WILLARD, Box Elder County — A monthlong search for a missing infant from Montana ended in Utah this week, and law enforcement agencies said it’s all thanks to a cross-state data sharing system.
Michelle Yallup, 29, is accused of leaving a hospital in Anaconda, Montana, with her newborn son after testing positive for methamphetamine. Hospital staff advised her to stay but said if she still chose to leave, she needed to leave the baby.
Yallup had been last seen on June 17. The next day, the Montana Department of Justice issued a missing and endangered person advisory.
On July 17, the Statewide Information and Analysis Center in Utah was contacted by law enforcement in Montana to help with the case. On Monday, the center tracked down a possible location for Yallup.
“We knew the rough area of the suspect. We were able to find out the officers who worked in the area and from that we can send them a private message either via email or private message," said Cody Dunn, a Statewide Information and Analysis Center intelligence analyst.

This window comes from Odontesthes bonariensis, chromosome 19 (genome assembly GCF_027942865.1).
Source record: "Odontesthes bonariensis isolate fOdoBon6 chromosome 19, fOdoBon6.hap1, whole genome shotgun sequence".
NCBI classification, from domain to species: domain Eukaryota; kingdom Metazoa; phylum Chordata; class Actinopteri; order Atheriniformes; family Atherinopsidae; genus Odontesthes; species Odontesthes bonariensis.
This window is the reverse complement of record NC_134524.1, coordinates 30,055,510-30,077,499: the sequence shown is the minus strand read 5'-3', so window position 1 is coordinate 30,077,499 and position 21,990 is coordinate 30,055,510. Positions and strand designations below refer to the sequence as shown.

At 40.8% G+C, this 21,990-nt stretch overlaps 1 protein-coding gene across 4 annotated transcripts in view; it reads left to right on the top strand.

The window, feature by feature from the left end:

Willard police located Yallup's vehicle, an orange motor home, at a gas station and arrested the woman.
The endangered child was in good condition, and the Utah Division of Child and Family Services took custody of the infant.
Information from various state and federal agencies around the country is collected and stored in the Statewide Information and Analysis Center database.
There are 77 fusion centers in the U.S. Each state has one, and some states have more than one based on large regional needs. For example, Los Angeles has one, and California has one.
The Utah center became operational in 2008.
By sharing information, law enforcement agencies can collaborate and work together to quickly and efficiently solve cases.
"Based on things that I've seen in my career, we are sharing information now beyond single jurisdictions in ways that we never have before," said Keith Squires, commissioner of the Utah Department of Public Safety. “To share that information is critical.”
Last year, the fusion centers helped crack more than 7,000 cases, law enforcement officials said.